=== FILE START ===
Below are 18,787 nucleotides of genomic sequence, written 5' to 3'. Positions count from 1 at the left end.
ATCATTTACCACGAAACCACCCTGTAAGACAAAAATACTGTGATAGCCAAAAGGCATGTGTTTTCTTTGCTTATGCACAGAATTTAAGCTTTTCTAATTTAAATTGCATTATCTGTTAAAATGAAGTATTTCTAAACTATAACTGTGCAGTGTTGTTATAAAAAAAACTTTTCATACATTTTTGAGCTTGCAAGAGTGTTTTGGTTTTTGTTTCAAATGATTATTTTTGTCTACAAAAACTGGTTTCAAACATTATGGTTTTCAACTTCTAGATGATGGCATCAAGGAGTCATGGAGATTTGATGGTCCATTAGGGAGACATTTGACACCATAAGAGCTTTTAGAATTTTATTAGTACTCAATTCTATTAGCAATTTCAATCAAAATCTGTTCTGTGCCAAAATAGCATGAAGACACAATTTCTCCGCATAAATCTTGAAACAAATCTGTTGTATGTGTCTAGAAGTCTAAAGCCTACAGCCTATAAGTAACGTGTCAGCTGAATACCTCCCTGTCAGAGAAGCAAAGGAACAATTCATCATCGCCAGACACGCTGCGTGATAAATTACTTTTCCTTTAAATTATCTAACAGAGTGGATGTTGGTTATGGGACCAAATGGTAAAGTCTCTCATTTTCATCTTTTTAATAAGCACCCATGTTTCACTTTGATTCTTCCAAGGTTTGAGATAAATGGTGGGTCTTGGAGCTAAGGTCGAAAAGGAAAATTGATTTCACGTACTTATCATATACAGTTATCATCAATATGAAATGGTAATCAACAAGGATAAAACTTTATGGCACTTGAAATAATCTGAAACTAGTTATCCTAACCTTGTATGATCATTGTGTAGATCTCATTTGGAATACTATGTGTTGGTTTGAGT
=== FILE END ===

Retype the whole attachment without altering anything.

Below are 18,787 nucleotides of genomic sequence, written 5' to 3'. Positions count from 1 at the left end.
ATCATTTACCACGAAACCACCCTGTAAGACAAAAATACTGTGATAGCCAAAAGGCATGTGTTTTCTTTGCTTATGCACAGAATTTAAGCTTTTCTAATTTAAATTGCATTATCTGTTAAAATGAAGTATTTCTAAACTATAACTGTGCAGTGTTGTTATAAAAAAAACTTTTCATACATTTTTGAGCTTGCAAGAGTGTTTTGGTTTTTGTTTCAAATGATTATTTTTGTCTACAAAAACTGGTTTCAAACATTATGGTTTTCAACTTCTAGATGATGGCATCAAGGAGTCATGGAGATTTGATGGTCCATTAGGGAGACATTTGACACCATAAGAGCTTTTAGAATTTTATTAGTACTCAATTCTATTAGCAATTTCAATCAAAATCTGTTCTGTGCCAAAATAGCATGAAGACACAATTTCTCCGCATAAATCTTGAAACAAATCTGTTGTATGTGTCTAGAAGTCTAAAGCCTACAGCCTATAAGTAACGTGTCAGCTGAATACCTCCCTGTCAGAGAAGCAAAGGAACAATTCATCATCGCCAGACACGCTGCGTGATAAATTACTTTTCCTTTAAATTATCTAACAGAGTGGATGTTGGTTATGGGACCAAATGGTAAAGTCTCTCATTTTCATCTTTTTAATAAGCACCCATGTTTCACTTTGATTCTTCCAAGGTTTGAGATAAATGGTGGGTCTTGGAGCTAAGGTCGAAAAGGAAAATTGATTTCACGTACTTATCATATACAGTTATCATCAATATGAAATGGTAATCAACAAGGATAAAACTTTATGGCACTTGAAATAATCTGAAACTAGTTATCCTAACCTTGTATGATCATTGTGTAGATCTCATTTGGAATACTATGTGTTGGTTTGAGT